California lawmakers under pressure to enact sweeping public pension reform

California Gov. Jerry Brown announces his public employee pension reform plan October 27, 2011 at the State Capitol in Sacramento.
California Gov. Jerry Brown announces his public employee pension reform plan October 27, 2011 at the State Capitol in Sacramento.
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Last year, Gov. Jerry Brown proposed a 12-point plan to reform public pensions at both the state and local level. Republican legislators backed the changes early on and introduced them in legislation, but Democrats continue to negotiate with the governor.

They’ve got until the end of August to finish the job. Reaching a compromise on public pensions won’t be easy, but there’s extra incentive this year to get it done.

A rollback of public employee pensions would help Brown convince Californians to make a sacrifice of their own. He’s asking voters to approve a temporary tax hike in November.

Proposition 30’s 0.25 percent sales tax increase and additional income tax on higher-earners would generate billions for schools and public safety over seven years.

At a kickoff event for his tax initiative this week, Brown refused to say much about the pension reform negotiations.

“I hope to do as much as I can … and you’ll find out probably in the next week or so, how far we got,” he said. “The bottom line is, whatever we can get, we’ll get.”

Brown wants existing employees to contribute at least half the cost of their retirement. Most state employees currently pay 8 percent.

He also wants to raise the retirement age for future employees and perhaps shift them into a “hybrid” pension plan, part of it guaranteed by the employer (known as a “defined benefit”), and part 401(k), where the payout depends on how well investments perform.

The Department of Finance estimates doing that could save the state between $4-$11B over 30 years.

That’s a lot riskier for workers. Senate President pro Tem Darrell Steinberg wants to make sure whatever deal they reach won’t compromise people’s retirement security.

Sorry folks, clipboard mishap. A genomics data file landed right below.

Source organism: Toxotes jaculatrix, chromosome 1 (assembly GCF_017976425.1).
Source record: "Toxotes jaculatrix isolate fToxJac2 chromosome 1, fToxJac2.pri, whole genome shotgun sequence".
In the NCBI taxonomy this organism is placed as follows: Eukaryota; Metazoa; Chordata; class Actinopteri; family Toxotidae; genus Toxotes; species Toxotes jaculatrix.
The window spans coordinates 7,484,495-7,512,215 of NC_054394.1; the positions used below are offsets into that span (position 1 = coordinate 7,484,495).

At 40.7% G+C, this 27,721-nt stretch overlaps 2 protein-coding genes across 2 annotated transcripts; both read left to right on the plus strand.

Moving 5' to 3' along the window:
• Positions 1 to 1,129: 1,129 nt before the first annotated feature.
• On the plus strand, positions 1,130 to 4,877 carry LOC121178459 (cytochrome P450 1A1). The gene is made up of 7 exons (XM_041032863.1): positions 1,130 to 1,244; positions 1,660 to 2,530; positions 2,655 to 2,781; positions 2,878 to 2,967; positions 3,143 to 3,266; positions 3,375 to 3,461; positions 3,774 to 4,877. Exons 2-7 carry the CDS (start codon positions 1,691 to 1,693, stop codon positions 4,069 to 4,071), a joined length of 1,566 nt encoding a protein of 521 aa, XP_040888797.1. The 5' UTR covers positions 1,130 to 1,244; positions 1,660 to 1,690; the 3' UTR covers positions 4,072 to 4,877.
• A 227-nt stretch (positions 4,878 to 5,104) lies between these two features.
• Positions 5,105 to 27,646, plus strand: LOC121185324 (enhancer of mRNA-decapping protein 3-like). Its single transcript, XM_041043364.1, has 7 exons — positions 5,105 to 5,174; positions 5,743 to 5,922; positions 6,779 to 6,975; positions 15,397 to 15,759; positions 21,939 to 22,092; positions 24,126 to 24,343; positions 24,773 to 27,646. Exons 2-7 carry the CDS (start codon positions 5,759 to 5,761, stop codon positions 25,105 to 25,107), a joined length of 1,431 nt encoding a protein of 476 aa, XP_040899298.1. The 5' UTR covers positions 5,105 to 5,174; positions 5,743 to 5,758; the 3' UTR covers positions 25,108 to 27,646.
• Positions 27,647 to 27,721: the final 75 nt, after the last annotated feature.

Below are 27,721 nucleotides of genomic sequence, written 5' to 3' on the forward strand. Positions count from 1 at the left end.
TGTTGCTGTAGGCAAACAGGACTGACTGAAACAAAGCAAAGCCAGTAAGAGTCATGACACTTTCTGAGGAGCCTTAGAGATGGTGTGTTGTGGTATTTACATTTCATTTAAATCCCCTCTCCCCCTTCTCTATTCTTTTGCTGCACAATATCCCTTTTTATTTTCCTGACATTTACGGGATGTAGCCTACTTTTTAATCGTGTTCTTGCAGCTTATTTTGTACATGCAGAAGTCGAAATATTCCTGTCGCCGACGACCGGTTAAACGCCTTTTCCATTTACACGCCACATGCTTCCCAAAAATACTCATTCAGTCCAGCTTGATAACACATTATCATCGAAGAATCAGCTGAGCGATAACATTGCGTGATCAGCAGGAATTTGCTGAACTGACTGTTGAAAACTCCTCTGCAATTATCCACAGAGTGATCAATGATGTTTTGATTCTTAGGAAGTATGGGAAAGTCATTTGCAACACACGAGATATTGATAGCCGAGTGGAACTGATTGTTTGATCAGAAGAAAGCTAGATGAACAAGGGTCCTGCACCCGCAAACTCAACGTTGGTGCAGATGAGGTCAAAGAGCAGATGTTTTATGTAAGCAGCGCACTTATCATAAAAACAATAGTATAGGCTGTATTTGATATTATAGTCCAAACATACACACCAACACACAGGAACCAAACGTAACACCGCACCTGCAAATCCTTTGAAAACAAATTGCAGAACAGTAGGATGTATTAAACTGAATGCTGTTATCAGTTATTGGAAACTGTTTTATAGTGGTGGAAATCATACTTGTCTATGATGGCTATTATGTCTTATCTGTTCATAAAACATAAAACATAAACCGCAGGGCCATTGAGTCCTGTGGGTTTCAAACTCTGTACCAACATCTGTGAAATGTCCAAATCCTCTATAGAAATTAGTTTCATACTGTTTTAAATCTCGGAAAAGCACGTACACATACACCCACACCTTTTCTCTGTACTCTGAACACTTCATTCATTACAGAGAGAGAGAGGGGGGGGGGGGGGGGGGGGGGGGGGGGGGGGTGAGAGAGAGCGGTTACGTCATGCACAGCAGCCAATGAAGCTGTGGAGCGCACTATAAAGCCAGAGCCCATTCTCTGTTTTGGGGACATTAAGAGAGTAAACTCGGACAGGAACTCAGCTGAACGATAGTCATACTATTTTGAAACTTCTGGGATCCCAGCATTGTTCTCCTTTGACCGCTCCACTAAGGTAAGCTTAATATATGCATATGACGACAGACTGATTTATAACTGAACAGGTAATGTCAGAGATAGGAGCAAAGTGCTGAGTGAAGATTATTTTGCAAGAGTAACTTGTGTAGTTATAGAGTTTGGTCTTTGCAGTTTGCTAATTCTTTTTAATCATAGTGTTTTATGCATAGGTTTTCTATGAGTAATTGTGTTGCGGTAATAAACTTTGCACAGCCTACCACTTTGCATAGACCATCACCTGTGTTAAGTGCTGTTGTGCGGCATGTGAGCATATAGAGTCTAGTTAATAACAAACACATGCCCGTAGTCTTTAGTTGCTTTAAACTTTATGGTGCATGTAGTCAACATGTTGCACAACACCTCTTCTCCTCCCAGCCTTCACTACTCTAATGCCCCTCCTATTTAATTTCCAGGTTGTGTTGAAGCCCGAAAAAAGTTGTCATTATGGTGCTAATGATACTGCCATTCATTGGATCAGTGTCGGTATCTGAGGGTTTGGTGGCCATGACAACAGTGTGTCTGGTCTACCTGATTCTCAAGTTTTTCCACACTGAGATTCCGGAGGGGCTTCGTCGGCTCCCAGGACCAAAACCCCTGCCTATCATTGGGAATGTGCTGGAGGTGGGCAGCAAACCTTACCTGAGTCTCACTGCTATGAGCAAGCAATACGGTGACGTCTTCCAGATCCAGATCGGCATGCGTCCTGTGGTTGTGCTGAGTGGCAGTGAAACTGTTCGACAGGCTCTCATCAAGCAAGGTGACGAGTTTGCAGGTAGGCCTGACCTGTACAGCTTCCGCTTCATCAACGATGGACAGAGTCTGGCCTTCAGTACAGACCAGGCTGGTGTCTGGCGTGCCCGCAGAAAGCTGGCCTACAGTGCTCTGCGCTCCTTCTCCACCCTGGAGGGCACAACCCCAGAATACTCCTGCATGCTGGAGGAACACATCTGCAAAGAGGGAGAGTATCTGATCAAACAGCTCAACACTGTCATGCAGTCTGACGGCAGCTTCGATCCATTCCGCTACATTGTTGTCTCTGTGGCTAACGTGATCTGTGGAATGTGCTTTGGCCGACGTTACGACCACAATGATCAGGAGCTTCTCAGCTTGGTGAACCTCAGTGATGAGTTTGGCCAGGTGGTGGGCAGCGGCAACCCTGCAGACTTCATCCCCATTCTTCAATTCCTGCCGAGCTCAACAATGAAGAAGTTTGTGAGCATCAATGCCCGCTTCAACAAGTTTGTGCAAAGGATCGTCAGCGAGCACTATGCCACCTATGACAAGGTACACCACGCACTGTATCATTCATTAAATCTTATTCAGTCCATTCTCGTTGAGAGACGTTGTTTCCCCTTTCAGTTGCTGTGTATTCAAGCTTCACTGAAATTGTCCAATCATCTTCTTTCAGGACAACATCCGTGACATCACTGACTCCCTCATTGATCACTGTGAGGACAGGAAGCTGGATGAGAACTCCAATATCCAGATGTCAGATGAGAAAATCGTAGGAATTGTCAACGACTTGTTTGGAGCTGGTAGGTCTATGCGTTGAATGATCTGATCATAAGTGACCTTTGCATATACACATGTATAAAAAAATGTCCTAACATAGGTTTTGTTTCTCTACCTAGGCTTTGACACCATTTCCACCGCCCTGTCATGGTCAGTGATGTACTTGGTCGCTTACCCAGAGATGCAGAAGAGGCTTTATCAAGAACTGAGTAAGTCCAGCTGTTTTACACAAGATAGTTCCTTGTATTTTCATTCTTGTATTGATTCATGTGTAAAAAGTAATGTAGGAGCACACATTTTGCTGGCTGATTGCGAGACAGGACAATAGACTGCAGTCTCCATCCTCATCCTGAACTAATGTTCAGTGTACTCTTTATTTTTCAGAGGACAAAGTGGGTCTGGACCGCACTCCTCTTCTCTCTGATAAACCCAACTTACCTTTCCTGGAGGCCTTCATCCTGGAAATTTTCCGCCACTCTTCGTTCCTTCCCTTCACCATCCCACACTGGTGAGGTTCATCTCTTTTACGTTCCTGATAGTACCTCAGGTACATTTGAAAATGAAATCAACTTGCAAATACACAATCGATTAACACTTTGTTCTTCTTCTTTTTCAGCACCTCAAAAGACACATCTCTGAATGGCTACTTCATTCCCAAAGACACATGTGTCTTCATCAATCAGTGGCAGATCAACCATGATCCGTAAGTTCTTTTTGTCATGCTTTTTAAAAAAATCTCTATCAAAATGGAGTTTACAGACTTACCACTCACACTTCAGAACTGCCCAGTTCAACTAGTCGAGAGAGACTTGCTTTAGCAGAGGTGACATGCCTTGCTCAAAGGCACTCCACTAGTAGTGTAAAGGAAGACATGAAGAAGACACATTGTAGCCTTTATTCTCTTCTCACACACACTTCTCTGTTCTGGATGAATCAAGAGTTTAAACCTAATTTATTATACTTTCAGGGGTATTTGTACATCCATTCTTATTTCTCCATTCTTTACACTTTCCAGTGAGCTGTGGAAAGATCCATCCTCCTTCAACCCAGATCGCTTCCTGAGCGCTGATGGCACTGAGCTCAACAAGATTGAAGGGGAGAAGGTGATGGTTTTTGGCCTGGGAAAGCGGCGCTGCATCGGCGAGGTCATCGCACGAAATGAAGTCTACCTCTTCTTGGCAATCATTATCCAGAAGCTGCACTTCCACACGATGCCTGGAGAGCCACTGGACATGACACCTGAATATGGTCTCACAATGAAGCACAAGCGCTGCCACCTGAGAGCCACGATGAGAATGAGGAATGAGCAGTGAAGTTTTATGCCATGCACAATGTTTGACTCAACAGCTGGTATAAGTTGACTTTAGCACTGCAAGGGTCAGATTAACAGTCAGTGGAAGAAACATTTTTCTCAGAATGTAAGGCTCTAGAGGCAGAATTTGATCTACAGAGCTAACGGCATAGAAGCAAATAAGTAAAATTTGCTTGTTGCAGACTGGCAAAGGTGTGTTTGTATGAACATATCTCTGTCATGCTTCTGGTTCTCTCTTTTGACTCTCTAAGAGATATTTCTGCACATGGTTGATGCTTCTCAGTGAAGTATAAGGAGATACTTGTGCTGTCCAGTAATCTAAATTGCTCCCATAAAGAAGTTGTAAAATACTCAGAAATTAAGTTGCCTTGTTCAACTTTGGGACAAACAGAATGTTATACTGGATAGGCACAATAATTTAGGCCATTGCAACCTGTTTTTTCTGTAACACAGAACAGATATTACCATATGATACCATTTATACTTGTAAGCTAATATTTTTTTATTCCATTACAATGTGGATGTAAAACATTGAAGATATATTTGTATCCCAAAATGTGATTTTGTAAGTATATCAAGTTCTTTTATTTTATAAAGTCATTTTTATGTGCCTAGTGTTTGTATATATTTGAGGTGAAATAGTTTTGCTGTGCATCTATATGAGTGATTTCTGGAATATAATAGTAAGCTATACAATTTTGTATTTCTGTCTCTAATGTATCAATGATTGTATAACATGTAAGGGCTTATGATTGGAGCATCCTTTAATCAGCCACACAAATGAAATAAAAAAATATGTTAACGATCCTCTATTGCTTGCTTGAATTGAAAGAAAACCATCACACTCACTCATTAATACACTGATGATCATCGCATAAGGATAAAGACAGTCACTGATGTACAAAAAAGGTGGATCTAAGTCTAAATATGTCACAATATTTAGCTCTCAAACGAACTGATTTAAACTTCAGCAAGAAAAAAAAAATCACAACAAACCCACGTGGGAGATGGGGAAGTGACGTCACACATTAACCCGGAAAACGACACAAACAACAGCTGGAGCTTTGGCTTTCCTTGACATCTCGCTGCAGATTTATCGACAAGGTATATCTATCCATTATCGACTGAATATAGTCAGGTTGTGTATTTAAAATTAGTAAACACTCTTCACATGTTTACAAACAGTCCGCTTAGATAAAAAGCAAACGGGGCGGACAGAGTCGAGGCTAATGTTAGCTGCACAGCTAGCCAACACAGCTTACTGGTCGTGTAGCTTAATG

“Part of what we’re trying to fight for and maintain here is a robust defined benefit pension plan," he said. "That’s what we’re trying to do here. I believe in that.”

Steinberg said he agrees with most of the governor’s reforms in principle, but making them work in practice is the hard part. Brown wants the bulk of pension reform to apply to local governments, school and water districts and other public employers. The idea is that state-mandated reform would give local officials some insulation from political pressures, but they could also lose some control.

Steinberg said there are a lot of questions to resolve still.

“Whether or not you have a hybrid, the extent to which all of these changes apply to local governments, what parts and what is left to collective bargaining at the local level,” he said.

The governor’s plan to increase retirement ages is also a point of fierce debate — how much and for which workers.

"Raising the retirement age, that is the single biggest thing we can do to work down the pension exposure under the current laws,” said Stuart Drown with the Little Hoover Commission.

Higher retirement ages get people to work longer, so they put more into their pensions, and working longer means people will be retired for a shorter period of time.

Drown’s agency researches and recommends ways to improve government. Two years ago the commission recommended a number of the pension changes now being hashed out in closed-door meetings between the administration, Democrats and labor representatives.

Drown thinks this could be the month when some of those changes become law. It’s now or never, he said.

“This is the most teed up it’s ever been," he said. "There are so many things leaning on this.”

Any final deal will have to be in print by Aug. 28 to give lawmakers a couple of days to read the details before they vote on the changes.